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O n a rainy January day, I climb a set of stairs in a building straddling the line between grubby and cool in south Tel Aviv. I open the door to a long hallway.
I hear the buzz of sewing machines, the snipping of scissors on fabric, and a few quiet voices. I am led to a large kitchen where Lilach Tzur Ben-Moshe is waiting to meet me.
She covered design, fashion and food. Walking or biking to work, she saw countless sex trade workers standing in front of doorways. At first she tried to avoid looking. But soon she was drawn to the women. They are there in a row. A product. Ben-Moshe decided to help them. In she created Turning the Tables. The NGO gives women exiting the sex trade multiple lifelines. Foremost, it provides vocational training and economic empowerment. Women in her program learn to sew, cut patterns, design clothes, and market them, with top industry professionals volunteering their expertise.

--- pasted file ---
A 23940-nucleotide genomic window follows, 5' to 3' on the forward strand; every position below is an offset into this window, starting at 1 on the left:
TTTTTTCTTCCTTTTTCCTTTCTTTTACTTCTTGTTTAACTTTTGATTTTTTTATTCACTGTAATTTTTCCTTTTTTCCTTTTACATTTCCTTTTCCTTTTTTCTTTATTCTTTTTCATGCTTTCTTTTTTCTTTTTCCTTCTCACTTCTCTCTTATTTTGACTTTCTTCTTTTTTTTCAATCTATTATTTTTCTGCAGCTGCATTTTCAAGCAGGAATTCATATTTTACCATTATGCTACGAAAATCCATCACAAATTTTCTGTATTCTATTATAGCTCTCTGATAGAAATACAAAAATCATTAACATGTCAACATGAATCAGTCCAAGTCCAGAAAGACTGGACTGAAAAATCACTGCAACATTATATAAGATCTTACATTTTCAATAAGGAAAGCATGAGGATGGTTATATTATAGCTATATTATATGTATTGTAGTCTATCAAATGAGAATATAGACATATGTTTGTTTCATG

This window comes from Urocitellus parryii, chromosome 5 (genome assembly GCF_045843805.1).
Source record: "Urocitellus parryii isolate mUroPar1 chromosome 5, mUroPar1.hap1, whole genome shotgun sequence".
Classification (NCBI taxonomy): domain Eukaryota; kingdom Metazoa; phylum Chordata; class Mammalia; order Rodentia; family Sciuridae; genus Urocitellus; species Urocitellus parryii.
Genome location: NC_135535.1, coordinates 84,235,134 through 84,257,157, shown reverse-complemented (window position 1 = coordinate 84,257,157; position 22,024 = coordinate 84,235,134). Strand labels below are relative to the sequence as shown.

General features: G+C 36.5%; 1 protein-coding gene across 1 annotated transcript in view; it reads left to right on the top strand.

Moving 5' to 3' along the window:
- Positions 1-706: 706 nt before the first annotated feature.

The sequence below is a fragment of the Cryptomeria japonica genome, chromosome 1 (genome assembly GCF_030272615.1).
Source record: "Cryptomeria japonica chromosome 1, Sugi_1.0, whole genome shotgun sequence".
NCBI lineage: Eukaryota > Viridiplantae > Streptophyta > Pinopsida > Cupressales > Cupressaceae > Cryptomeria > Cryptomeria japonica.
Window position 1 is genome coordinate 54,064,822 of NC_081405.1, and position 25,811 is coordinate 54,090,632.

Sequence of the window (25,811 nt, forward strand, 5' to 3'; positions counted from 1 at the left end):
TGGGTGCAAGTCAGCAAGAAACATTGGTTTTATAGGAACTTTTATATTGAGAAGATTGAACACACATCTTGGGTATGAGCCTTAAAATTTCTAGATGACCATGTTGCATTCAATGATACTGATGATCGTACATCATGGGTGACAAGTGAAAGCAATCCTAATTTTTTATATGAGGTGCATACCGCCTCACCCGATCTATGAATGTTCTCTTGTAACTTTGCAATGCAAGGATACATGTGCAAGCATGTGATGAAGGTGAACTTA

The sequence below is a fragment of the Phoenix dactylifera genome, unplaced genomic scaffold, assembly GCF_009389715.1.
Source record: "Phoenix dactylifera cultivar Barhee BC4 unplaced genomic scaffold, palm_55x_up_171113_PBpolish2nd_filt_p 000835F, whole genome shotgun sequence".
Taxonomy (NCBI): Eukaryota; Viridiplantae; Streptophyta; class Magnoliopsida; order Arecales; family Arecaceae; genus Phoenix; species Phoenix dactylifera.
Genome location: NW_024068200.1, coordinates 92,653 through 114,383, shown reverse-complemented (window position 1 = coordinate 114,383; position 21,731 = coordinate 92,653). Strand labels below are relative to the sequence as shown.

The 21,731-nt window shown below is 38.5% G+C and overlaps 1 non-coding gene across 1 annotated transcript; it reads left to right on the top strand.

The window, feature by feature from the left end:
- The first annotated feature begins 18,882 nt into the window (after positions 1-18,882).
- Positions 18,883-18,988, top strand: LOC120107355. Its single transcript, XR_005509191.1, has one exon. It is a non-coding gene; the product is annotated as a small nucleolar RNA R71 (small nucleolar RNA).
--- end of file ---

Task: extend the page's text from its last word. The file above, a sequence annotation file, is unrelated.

The idea is to master a skill until they can make a living out of it. The NGO steers 50 women through their year-long program. The program offers, besides classes in fashion, courses in computer, entrepreneurship, and digital marketing. At the far end of the kitchen, about a half dozen women, members of the program and staff, are preparing shakshuka. New legislation that passed in the Knesset the legislative branch of the Israeli government at the end of last year and is slated to come into law in May could change things.
Some prostitutes in Israel, it should be noted, have written to lawmakers protesting the law. Other critics say that the state should not tell women what they can do with their bodies. Ben-Moshe, and other women in Israel advocating for women in prostitution, though, such as Nitzan Kahana, of the Task Force on Human Trafficking and Prostitution, have a much more intransigent view of the profession.